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Scientific Inquiry
Milasen: The Drug Designed for Only One Person

Milasen: The Drug Designed for Only One Person

By Natalie Bratset

-Featured Image by Zöe Petroff

As the complexity of rare genetic diseases becomes more apparent with major scientific advancements in whole-genome sequencing, patient-customized drugs are becoming a reality to treat individuals who have never been treatable before. Personalized medicine is a broad term that encompasses the use of a patient’s genetic or biological information when making medical and treatment-related decisions.1 Patient-customized drugs take this a step further by using the patient’s genetic information to create a custom treatment that directly targets the cause of the disease. In 2019, a groundbreaking “N-of-1” study described the timeline of how a drug—made for only one person—was designed, produced, and administered in record time. 


-Art by Natalie Bratset

In November 2016, a 6-year-old girl named Mila was admitted to the hospital with symptoms of blindness, developmental regression, and seizures. Shortly after, she was diagnosed with Batten’s Disease, a rare neurodegenerative disorder. This stops the lysosomes—our cellular trash cans—in Mila’s brain cells from breaking down waste. Rapidly filling with cellular byproducts, the lysosomes then burst, ultimately killing her brain cells.2 Batten’s Disease is also classified as an orphan disease, which is typically a very rare disease that has not been adopted, so to speak, by the pharmaceutical industry. Because it provides little financial incentive, corporations scarcely aim to create new medications to treat or prevent orphan diseases.3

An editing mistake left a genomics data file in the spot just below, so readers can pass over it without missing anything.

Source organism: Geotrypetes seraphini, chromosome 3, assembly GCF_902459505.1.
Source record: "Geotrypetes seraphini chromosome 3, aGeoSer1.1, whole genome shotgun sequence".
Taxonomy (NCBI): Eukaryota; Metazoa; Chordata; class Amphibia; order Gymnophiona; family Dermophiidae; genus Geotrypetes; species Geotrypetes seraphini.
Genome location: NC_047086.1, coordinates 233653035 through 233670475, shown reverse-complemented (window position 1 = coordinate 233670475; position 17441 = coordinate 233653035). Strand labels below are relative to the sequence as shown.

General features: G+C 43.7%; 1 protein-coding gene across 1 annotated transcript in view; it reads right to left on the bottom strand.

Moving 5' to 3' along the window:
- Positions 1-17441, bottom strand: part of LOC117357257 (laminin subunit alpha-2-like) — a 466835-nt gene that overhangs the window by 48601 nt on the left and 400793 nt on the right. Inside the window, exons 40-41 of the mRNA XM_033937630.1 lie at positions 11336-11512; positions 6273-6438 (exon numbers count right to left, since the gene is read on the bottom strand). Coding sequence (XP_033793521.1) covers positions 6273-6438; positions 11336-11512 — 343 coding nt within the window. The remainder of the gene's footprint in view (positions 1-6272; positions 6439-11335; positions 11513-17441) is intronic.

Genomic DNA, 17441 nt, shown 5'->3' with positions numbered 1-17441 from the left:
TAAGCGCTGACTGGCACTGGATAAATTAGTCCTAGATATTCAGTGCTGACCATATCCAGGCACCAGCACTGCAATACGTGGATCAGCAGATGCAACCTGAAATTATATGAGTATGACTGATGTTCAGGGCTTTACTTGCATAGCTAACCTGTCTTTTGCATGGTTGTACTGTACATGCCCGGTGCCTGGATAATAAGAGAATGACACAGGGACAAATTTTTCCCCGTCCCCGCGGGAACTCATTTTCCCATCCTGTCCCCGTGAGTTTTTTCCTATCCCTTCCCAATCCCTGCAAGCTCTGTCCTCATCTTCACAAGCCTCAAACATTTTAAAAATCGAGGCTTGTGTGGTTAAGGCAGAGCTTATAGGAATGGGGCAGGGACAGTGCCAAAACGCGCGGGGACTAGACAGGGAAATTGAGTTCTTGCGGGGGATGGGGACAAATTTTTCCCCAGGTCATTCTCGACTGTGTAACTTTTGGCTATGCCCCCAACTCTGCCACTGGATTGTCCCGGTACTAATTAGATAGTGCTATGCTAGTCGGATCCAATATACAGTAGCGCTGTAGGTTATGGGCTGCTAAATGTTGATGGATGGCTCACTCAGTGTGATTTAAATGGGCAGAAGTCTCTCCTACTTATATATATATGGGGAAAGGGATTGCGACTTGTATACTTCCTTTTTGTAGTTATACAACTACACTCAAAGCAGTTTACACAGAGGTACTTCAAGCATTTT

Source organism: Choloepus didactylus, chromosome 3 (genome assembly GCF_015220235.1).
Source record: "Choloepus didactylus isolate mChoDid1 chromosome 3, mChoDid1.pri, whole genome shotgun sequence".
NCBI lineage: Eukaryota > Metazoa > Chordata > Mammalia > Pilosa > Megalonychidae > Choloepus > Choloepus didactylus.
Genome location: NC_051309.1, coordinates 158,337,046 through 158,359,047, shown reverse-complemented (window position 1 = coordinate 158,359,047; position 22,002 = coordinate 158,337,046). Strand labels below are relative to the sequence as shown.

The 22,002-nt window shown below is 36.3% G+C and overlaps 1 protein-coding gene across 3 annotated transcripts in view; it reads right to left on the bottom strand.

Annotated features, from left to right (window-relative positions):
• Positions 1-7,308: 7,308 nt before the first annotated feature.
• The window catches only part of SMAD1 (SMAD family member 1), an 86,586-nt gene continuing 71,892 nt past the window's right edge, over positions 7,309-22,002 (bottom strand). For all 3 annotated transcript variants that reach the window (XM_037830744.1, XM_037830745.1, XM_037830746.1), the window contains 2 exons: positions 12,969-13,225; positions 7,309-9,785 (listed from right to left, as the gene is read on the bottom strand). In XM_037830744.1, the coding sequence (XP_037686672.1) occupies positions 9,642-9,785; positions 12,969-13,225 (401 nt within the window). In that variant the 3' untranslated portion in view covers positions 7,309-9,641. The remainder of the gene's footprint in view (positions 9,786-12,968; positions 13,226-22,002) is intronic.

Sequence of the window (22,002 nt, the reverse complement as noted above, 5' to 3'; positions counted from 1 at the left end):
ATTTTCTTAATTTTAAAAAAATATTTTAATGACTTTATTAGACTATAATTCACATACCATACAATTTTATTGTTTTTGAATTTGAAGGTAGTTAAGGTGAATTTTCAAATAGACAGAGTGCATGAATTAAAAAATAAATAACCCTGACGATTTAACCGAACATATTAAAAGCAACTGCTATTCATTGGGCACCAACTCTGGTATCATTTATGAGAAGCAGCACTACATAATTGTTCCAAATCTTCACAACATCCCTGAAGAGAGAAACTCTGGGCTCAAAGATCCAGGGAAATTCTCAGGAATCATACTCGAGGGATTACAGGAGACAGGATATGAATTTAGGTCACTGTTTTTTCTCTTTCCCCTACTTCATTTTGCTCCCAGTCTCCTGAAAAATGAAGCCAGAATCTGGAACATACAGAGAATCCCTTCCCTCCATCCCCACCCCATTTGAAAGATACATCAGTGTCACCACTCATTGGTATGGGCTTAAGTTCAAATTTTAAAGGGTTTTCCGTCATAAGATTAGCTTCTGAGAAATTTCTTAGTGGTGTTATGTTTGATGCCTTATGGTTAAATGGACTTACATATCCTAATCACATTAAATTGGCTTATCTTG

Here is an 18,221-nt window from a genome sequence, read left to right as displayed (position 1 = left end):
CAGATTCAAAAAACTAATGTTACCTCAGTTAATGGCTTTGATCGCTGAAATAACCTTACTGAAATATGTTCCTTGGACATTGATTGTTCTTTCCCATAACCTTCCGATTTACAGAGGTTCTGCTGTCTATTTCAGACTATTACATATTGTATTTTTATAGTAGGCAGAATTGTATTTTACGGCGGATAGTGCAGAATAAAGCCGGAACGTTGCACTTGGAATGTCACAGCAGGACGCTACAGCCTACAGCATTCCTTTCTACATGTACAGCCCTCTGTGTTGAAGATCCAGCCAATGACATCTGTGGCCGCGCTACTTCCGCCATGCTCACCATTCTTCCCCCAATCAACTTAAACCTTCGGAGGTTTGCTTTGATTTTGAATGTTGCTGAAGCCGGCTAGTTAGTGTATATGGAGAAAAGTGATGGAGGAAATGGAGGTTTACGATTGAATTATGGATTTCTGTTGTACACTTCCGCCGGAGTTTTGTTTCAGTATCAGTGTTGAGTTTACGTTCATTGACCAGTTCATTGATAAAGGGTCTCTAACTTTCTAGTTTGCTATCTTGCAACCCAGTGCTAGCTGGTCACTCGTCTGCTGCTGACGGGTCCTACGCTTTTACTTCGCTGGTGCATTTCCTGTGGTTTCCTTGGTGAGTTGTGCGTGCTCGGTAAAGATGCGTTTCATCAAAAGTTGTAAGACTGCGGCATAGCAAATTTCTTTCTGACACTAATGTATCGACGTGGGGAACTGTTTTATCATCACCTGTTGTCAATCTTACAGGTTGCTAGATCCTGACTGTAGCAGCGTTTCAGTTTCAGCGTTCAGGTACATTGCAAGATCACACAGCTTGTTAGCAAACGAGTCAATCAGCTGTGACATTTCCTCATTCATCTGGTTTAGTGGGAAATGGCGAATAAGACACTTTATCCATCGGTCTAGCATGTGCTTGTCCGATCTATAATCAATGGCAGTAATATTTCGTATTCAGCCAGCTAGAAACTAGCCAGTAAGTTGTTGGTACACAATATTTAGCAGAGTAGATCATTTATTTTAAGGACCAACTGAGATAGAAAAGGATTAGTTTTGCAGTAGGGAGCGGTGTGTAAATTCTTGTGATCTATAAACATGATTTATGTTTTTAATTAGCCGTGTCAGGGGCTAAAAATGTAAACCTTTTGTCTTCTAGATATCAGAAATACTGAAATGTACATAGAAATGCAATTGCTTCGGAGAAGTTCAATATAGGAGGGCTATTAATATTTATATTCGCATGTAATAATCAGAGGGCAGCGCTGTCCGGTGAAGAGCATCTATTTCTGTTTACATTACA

Mila’s form of Batten’s Disease was particularly hard to treat because her doctors could not find all of the mutations in the MFSD8 gene, which causes this disease. Jinkuk Kim and his team from the Division of Genetics and Genomics at Boston Children’s Hospital heard of Mila’s puzzling case and were officially referred in mid-January of 2017. Two months later, the mutation was discovered and an additional RNA splicing defect was identified.2 Less than one year later, Dr. Kim and his team developed and acquired FDA approval for the first splice-modulating antisense oligonucleotide drug designed for one person: milasen. Let’s break that down. 


Your DNA has sections of both protein-coding and non-protein-coding DNA—exons and introns. These segments of exons and introns alternate in your genes and must be precisely cut and pasted back together to make a functional protein. That is where splicing comes in! When a blueprint of your DNA is made, this pre-messenger RNA (pre-mRNA) has all of the introns and exons from the gene. The spliceosome is a massive complex that performs and regulates splicing in eukaryotic cells. It recognizes which parts are introns, cuts them out of the pre-mRNA, and stitches the exons back together to make the mRNA used to create proteins. But how does the spliceosome know where introns start and end? Two segments of DNA in exons, called Exonic Splicing Enhancers (ESEs) and Exonic Splicing Silencers (ESSs), are the genetic markers used to indicate where to splice. ESEs mark the beginning of the exon, and ESSs mark the end of an exon. The spliceosome can recognize these two sequences and start splicing out the intron.

-Art by Natalie Bratset